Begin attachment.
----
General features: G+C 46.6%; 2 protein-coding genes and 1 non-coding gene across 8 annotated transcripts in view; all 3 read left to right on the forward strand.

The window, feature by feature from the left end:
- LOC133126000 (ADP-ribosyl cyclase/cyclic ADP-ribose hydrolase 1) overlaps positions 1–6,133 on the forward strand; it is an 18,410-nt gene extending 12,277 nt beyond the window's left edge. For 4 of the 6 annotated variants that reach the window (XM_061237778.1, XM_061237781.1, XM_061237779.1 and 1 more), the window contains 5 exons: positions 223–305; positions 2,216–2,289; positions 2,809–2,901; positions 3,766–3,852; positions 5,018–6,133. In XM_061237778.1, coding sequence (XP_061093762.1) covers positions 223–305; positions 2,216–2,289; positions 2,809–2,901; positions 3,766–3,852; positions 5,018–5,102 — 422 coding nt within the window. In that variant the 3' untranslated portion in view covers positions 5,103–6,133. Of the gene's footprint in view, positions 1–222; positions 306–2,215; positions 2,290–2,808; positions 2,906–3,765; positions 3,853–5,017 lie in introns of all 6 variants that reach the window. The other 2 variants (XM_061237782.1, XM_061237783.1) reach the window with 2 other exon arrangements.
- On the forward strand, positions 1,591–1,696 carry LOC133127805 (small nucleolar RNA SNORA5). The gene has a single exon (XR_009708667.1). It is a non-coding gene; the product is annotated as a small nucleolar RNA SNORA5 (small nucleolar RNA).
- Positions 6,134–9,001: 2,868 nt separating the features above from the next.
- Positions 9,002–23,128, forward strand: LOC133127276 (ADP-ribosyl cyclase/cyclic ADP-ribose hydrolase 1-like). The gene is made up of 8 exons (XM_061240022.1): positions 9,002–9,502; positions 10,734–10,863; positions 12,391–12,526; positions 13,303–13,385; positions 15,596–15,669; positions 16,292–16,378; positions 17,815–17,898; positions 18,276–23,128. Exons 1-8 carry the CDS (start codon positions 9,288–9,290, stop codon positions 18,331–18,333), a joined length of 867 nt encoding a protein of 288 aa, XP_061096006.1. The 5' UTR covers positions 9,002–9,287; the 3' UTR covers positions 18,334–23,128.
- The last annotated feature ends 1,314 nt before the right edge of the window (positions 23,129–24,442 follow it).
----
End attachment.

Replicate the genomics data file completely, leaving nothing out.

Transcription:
General features: G+C 46.6%; 2 protein-coding genes and 1 non-coding gene across 8 annotated transcripts in view; all 3 read left to right on the forward strand.

The window, feature by feature from the left end:
- LOC133126000 (ADP-ribosyl cyclase/cyclic ADP-ribose hydrolase 1) overlaps positions 1–6,133 on the forward strand; it is an 18,410-nt gene extending 12,277 nt beyond the window's left edge. For 4 of the 6 annotated variants that reach the window (XM_061237778.1, XM_061237781.1, XM_061237779.1 and 1 more), the window contains 5 exons: positions 223–305; positions 2,216–2,289; positions 2,809–2,901; positions 3,766–3,852; positions 5,018–6,133. In XM_061237778.1, coding sequence (XP_061093762.1) covers positions 223–305; positions 2,216–2,289; positions 2,809–2,901; positions 3,766–3,852; positions 5,018–5,102 — 422 coding nt within the window. In that variant the 3' untranslated portion in view covers positions 5,103–6,133. Of the gene's footprint in view, positions 1–222; positions 306–2,215; positions 2,290–2,808; positions 2,906–3,765; positions 3,853–5,017 lie in introns of all 6 variants that reach the window. The other 2 variants (XM_061237782.1, XM_061237783.1) reach the window with 2 other exon arrangements.
- On the forward strand, positions 1,591–1,696 carry LOC133127805 (small nucleolar RNA SNORA5). The gene has a single exon (XR_009708667.1). It is a non-coding gene; the product is annotated as a small nucleolar RNA SNORA5 (small nucleolar RNA).
- Positions 6,134–9,001: 2,868 nt separating the features above from the next.
- Positions 9,002–23,128, forward strand: LOC133127276 (ADP-ribosyl cyclase/cyclic ADP-ribose hydrolase 1-like). The gene is made up of 8 exons (XM_061240022.1): positions 9,002–9,502; positions 10,734–10,863; positions 12,391–12,526; positions 13,303–13,385; positions 15,596–15,669; positions 16,292–16,378; positions 17,815–17,898; positions 18,276–23,128. Exons 1-8 carry the CDS (start codon positions 9,288–9,290, stop codon positions 18,331–18,333), a joined length of 867 nt encoding a protein of 288 aa, XP_061096006.1. The 5' UTR covers positions 9,002–9,287; the 3' UTR covers positions 18,334–23,128.
- The last annotated feature ends 1,314 nt before the right edge of the window (positions 23,129–24,442 follow it).